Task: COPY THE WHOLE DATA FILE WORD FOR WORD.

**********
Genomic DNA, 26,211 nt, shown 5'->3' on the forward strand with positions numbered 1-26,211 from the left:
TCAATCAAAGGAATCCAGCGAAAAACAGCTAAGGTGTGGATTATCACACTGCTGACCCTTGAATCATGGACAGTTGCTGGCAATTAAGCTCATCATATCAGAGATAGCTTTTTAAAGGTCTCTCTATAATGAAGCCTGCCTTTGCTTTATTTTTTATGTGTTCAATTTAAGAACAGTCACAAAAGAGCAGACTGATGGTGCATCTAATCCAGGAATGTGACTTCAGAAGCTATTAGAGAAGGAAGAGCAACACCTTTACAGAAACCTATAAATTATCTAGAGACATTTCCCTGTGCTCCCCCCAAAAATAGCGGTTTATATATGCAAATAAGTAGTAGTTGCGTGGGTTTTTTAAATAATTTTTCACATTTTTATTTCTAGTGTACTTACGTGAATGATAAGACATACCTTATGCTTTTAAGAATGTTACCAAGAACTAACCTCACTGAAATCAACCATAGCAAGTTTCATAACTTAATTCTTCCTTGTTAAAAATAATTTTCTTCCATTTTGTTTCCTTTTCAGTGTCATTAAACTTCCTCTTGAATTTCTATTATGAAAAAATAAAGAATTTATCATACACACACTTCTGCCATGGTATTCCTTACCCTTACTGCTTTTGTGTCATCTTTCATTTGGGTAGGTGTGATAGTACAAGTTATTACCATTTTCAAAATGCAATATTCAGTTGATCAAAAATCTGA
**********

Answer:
Genomic DNA, 26,211 nt, shown 5'->3' on the forward strand with positions numbered 1-26,211 from the left:
TCAATCAAAGGAATCCAGCGAAAAACAGCTAAGGTGTGGATTATCACACTGCTGACCCTTGAATCATGGACAGTTGCTGGCAATTAAGCTCATCATATCAGAGATAGCTTTTTAAAGGTCTCTCTATAATGAAGCCTGCCTTTGCTTTATTTTTTATGTGTTCAATTTAAGAACAGTCACAAAAGAGCAGACTGATGGTGCATCTAATCCAGGAATGTGACTTCAGAAGCTATTAGAGAAGGAAGAGCAACACCTTTACAGAAACCTATAAATTATCTAGAGACATTTCCCTGTGCTCCCCCCAAAAATAGCGGTTTATATATGCAAATAAGTAGTAGTTGCGTGGGTTTTTTAAATAATTTTTCACATTTTTATTTCTAGTGTACTTACGTGAATGATAAGACATACCTTATGCTTTTAAGAATGTTACCAAGAACTAACCTCACTGAAATCAACCATAGCAAGTTTCATAACTTAATTCTTCCTTGTTAAAAATAATTTTCTTCCATTTTGTTTCCTTTTCAGTGTCATTAAACTTCCTCTTGAATTTCTATTATGAAAAAATAAAGAATTTATCATACACACACTTCTGCCATGGTATTCCTTACCCTTACTGCTTTTGTGTCATCTTTCATTTGGGTAGGTGTGATAGTACAAGTTATTACCATTTTCAAAATGCAATATTCAGTTGATCAAAAATCTGA